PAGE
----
There is no scientific evidence to suggest this technique helps coronavirus patients, but it is recommended by the Director of Nursing at Queen’s Hospital.

    Author JK Rowing tweeted that the video helped her recover after she displayed symptoms of Covid-19.

    Produced by Jamie Moreland.

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  • What are the early symptoms of Omicron variant of COVID-19? Heres what one doctor has seen


    Dr. David Winter at Baylor, Scott & White in Dallas said some early symptoms of Omicron variant are different than other variants of COVID-19.

    The ultra-contagious omicron mutant is pushing cases to all-time highs and causing chaos as an exhausted world struggles, again, to stem the spread. But this time, we're not starting from scratch.

    Vaccines offer strong protection from serious illness, even if they don't always prevent a mild infection. Omicron doesn't appear to be as deadly as some earlier variants. And those who survive it will have some refreshed protection against other forms of the virus that still are circulating — and maybe the next mutant to emerge, too.


  • Cold vs. Flu vs. COVID-19


    Director of Nursing Lauri Gallimore explains the differences between cold, Covid-19, and flu symptoms.

    Video by Chris Johnson.

  • COVID-19 Update 3: Symptoms of COVID-19 New Version in Description


    We've produced an updated version of this video that you can watch here:

    In this video, you will learn about the symptoms associated with COVID-19. They are quite a bit different from a regular cold. The disease seems to start with a fever, followed by a dry cough.

    Around 80% of confirmed cases are mild and can stay home whereas 20% are more severe and need inpatient care.

    We also discuss a paper published in the respected journal The Lancet that describes the clinical course of 99 cases hospitalized for SARS-CoV-2 associated pneumonia.

    #medmastery #coronavirus #COVID19 #sarscov2 #coronaviruschina #coronavirustruth #WHO #wuhan #infection #pandemic #publichealth
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    Speaker: Franz Wiesbauer, MD MPH
    Internist & Founder at Medmastery

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    Watch the other Medmastery COVID-19 Updates:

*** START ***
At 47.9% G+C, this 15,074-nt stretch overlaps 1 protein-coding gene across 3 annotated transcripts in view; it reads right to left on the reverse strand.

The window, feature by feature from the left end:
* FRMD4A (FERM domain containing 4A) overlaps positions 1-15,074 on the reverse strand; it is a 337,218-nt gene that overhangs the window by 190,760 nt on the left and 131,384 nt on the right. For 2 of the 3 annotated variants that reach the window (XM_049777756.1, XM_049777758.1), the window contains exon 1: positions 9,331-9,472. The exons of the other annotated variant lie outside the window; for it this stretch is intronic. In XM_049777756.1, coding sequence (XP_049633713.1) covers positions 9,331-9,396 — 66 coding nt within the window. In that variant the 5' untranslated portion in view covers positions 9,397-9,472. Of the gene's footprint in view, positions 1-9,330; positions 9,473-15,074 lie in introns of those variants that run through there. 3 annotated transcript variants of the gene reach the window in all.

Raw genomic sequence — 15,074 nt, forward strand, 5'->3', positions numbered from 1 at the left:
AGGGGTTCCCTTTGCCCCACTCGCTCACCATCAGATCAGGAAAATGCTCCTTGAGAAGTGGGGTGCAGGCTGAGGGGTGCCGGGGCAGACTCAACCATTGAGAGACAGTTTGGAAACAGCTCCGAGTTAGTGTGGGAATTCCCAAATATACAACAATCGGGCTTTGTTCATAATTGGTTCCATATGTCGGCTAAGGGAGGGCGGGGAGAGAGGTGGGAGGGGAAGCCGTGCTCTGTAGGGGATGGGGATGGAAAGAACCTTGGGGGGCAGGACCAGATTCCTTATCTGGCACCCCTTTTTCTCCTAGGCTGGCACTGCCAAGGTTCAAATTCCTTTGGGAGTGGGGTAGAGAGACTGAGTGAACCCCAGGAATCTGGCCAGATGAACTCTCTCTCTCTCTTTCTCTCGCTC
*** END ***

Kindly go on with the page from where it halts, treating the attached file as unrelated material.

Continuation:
COVID-19 Update: How to tell if a pandemic is likely to occur or not–R0 and the serial interval

    COVID-19 Update: How to stop an epidemic - Herd immunity

    COVID-19 Update: Clinical characteristics of COVID-19

    COVID-19 Update: Estimating case fatality rates for COVID-19


    Please Note: Medmastery's videos, medical lectures, medical illustrations, and medical animations are for medical education and exam preparation purposes, and not intended to replace recommendations by your doctor or health care provider.

  • Post COVID-19 Impact on Lung Damage, Treatment & Recovery | Bumrungrad Hospital


    Over 213 million people have been infected by coronavirus 2 (SARS-CoV-2) since the start of the COVID-19 pandemic. SARS-CoV-2 can damage different organs, but mainly the lungs. Most people are now well-aware of the symptoms, prevention, and treatment that are readily available online. But there are still a lot of questions and concerns raised by the COVID-19 pandemic. Have you ever wonder what happens to the lungs during and after the COVID-19 infection? Do they recover fully? Do you have to be concerned about their function?

    This session of Stay Healthy Doctor Talk, Dr. Chok Limsuwat, a lung expert, shed light on this topic.

    #Bumrungrad #Covid19

  • 2021-2022 Influenza Vaccine Recommendation and Guidance on Coadministration with COVID-19 Vaccines


    During this COCA Call, presenters will provide updates on the Advisory Committee on Immunization Practices (ACIP) recommendations for the 2021-2022 influenza vaccination season and guidance for coadministration of influenza and COVID-19 vaccines.

    This video can also be viewed at

  • How to recover from lung damage post COVID-19 infection? | Apollo Hospitals


    How to recover from lung damage post COVID-19 infection?

    Get answers to all your COVID-19 queries by the Medical Experts from Apollo Hospitals.
    Ask Health, Ask Apollo!
    Know everything about COVID-19 on Ask Apollo. Your questions are being answered by medical experts from Apollo Hospitals.